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Xenon is a chemical element with the symbol Xe and atomic number 54. It is a colourless, heavy, odourless noble gas, that occurs in the Earth’s atmosphere in trace amounts. Although generally unreactive, xenon can undergo a few chemical reactions such as the formation of xenon hexafluoroplatinate, the first noble gas compound to be synthesized.

Naturally occurring xenon consists of eight stable isotopes. There are also over 40 unstable isotopes that undergo radioactive decay. The isotope ratios of xenon are an important tool for studying the early history of the Solar System. Radioactive xenon-135 is produced from iodine-135 as a result of nuclear fission, and it acts as the most significant neutron absorber in nuclear reactors.

Xenon is used in flash lamps and arc lamps, and as a general aesthetic. The first excimer laser design used a xenon dimer molecule (Xe2) as its lasing medium, and the earliest laser designs used xenon flash lamps as pumps. Xenon is also being used to search for hypothetical weakly interacting massive particles and as the propellant for ion thrusters in spacecraft.


Xenon was discovered in England by the Scottish chemist William Ramsay and English chemist Morris Travers on July 12, 1898, shortly after their discovery of the elements krypton and neon. They found xenon in the residue left over from evaporating components of liquid air. Ramsay suggested the name xenon for this gas from the Greek word ξένον [xenon], neuter singular form of ξένος [xenos], meaning ‘foreign(er)’, ‘strange(r)’, or ‘guest’. In 1902, Ramsay estimated the proportion of xenon in the Earth’s atmosphere as one part in 20 million. The current symbol for Xenon is Xe, however historically it was also written as X.

During the 1930s, American engineer Harold Edgerton began exploring strobe light technology for high speed photography. This led him to the invention of the xenon flash lamp, in which light is generated by sending a brief electrical current through a tube filled with xenon gas. In 1934, Edgerton was able to generate flashes as brief as one microsecond with this method.

In 1939, American physician Albert R. Behnke Jr. began exploring the causes of “drunkenness” in deep-sea divers. He tested the effects of varying the breathing mixtures on his subjects, and discovered that this caused the divers to perceive a change in depth. From his results, he deduced that xenon gas could serve as an aesthetic. Although Russian toxicologist Nikolay V. Lazarev apparently studied xenon anaesthesia in 1941, the first published report confirming xenon anaesthesia was in 1946 by American medical researcher John H. Lawrence, who experimented on mice. Xenon was first used as a surgical aesthetic. in 1951 by American anaesthesiologist Stuart C. Cullen, who successfully operated on two patients.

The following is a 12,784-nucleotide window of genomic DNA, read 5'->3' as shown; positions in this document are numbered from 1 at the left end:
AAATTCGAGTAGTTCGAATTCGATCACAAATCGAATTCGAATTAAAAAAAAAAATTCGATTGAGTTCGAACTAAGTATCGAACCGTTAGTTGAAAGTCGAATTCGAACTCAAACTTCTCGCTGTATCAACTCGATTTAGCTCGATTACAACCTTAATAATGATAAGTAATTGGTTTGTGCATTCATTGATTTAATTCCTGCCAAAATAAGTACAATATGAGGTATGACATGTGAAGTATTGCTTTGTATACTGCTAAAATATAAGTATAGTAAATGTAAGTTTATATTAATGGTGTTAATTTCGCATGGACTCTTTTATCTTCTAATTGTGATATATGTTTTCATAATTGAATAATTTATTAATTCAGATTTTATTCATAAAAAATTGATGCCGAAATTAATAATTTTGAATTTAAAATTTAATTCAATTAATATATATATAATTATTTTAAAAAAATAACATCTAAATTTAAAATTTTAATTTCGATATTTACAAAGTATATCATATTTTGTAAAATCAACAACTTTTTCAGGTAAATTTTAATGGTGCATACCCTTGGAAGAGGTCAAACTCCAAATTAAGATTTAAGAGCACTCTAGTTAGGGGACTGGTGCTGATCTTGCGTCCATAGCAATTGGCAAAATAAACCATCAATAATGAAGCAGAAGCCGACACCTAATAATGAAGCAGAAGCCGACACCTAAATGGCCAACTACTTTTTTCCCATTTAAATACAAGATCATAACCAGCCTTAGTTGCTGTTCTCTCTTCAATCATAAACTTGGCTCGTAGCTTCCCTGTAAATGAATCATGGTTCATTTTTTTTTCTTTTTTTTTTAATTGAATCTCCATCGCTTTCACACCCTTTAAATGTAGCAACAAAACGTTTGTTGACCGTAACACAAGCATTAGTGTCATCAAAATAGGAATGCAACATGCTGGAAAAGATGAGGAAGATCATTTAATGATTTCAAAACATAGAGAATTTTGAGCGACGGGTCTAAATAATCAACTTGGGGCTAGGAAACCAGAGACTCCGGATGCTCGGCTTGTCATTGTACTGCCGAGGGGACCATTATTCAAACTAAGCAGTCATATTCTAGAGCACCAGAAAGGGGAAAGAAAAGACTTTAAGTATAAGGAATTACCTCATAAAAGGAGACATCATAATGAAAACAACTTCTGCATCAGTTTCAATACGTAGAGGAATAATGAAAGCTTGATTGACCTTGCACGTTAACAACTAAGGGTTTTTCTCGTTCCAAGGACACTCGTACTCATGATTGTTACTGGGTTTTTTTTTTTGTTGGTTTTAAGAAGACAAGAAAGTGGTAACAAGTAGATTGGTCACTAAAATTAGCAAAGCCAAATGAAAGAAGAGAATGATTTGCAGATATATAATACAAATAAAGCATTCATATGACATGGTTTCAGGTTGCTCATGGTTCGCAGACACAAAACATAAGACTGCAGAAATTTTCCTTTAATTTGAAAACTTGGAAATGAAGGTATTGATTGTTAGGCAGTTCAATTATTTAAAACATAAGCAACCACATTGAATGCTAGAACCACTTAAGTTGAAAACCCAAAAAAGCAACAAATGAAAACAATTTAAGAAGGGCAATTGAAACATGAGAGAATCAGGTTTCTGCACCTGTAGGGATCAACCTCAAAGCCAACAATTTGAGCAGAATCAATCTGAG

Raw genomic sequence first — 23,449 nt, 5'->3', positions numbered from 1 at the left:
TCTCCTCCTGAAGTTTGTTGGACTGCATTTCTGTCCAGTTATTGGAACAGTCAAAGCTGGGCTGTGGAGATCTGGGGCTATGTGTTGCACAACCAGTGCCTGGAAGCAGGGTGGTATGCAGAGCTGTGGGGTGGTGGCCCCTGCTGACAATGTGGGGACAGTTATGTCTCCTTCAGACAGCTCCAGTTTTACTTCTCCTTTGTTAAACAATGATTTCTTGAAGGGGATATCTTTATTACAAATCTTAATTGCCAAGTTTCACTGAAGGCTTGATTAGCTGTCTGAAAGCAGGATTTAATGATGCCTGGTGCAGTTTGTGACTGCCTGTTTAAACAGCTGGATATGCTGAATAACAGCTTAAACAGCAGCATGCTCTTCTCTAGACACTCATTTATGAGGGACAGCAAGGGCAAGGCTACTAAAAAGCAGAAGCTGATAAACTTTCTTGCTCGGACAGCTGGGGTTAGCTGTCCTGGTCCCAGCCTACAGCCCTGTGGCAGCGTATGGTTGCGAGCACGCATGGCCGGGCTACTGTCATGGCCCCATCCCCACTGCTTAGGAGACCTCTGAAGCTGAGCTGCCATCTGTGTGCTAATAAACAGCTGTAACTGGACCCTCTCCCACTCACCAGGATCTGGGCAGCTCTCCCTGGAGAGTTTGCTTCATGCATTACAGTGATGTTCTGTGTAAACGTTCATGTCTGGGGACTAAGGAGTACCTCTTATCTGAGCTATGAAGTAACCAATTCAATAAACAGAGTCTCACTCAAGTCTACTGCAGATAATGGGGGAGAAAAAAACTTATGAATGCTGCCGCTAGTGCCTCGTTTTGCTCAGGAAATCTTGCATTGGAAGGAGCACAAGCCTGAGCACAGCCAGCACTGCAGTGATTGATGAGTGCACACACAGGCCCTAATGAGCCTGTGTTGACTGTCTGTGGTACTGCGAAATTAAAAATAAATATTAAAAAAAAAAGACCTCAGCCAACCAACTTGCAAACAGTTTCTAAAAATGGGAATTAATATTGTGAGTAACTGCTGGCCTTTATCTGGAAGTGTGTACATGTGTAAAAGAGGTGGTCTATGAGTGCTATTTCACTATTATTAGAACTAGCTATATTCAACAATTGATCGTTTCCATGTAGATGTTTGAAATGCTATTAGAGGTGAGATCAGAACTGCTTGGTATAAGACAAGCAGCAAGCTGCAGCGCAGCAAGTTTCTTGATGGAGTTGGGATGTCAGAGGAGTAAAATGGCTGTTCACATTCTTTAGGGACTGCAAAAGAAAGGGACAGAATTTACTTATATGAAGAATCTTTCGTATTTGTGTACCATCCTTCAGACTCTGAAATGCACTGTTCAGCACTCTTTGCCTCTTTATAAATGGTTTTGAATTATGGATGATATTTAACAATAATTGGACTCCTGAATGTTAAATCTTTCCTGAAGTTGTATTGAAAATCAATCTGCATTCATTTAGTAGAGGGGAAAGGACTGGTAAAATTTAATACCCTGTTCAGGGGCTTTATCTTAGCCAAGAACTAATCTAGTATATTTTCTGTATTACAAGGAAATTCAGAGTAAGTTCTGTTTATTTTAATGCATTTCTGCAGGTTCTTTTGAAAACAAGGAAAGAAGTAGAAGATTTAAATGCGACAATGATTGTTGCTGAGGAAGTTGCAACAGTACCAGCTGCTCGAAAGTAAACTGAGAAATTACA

Xenon and the other noble gases were for a long time considered to be completely chemically inert and not able to form compounds. However, while teaching at the University of British Columbia, Neil Bartlett discovered that the gas platinum hexafluoride (PtF6) was a powerful oxidizing agent that could oxidise oxygen gas (O2) to form dioxygenyl hexafluoroplatinate (O2+[PtF6]–). Since O2 and xenon have almost the same first ionization potential, Bartlett realized that platinum hexafluoride might also be able to oxidise xenon. On March 23, 1962, he mixed the two gases and produced the first known compound of a noble gas, xenon hexafluoroplatinate. Bartlett thought its composition to be Xe+[PtF6]–, although later work has revealed that it was probably a mixture of various xenon-containing salts. Since then, many other xenon compounds have been discovered, along with some compounds of the noble gases argon, krypton, and radon, including argon fluorohydride (HArF), krypton difluoride (KrF2), and radon fluoride. By 1971, more than 80 xenon compounds were known.


Xenon has atomic number 54; that is, its nucleus contains 54 protons. At standard temperature and pressure, pure xenon gas has a density of 5.761 kg/m3, about 4.5 times the surface density of the Earth’s atmosphere, 1.217 kg/m3. As a liquid, xenon has a density of up to 3.100 g/mL, with the density maximum occurring at the triple point. Under the same conditions, the density of solid xenon, 3.640 g/cm3, is higher than the average density of granite, 2.75 g/cm3. Using gigapascals of pressure, xenon has been forced into a metallic phase.

Solid xenon changes from face-centered cubic (fcc) to hexagonal close packed (hcp) crystal phase under pressure and begins to turn metallic at about 140 GPa, with no noticeable volume change in the hcp phase. It is completely metallic at 155 GPa. When metalized, xenon looks sky blue because it absorbs red light and transmits other visible frequencies. Such behaviour is unusual for a metal and is explained by the relatively small widths of the electron bands in metallic xenon.

Xenon is a member of the zero-valence elements that are called noble or inert gases. It is inert to most common chemical reactions (such as combustion, for example) because the outer valence shell contains eight electrons. This produces a stable, minimum energy configuration in which the outer electrons are tightly bound. However, xenon can be oxidized by powerful oxidizing agents, and many xenon compounds have been synthesized.

In a gas-filled tube, xenon emits a blue or lavenderish glow when the gas is excited by electrical discharge. Xenon emits a band of emission lines that span the visual spectrum, but the most intense lines occur in the region of blue light, which produces the colouration.

Occurrence and production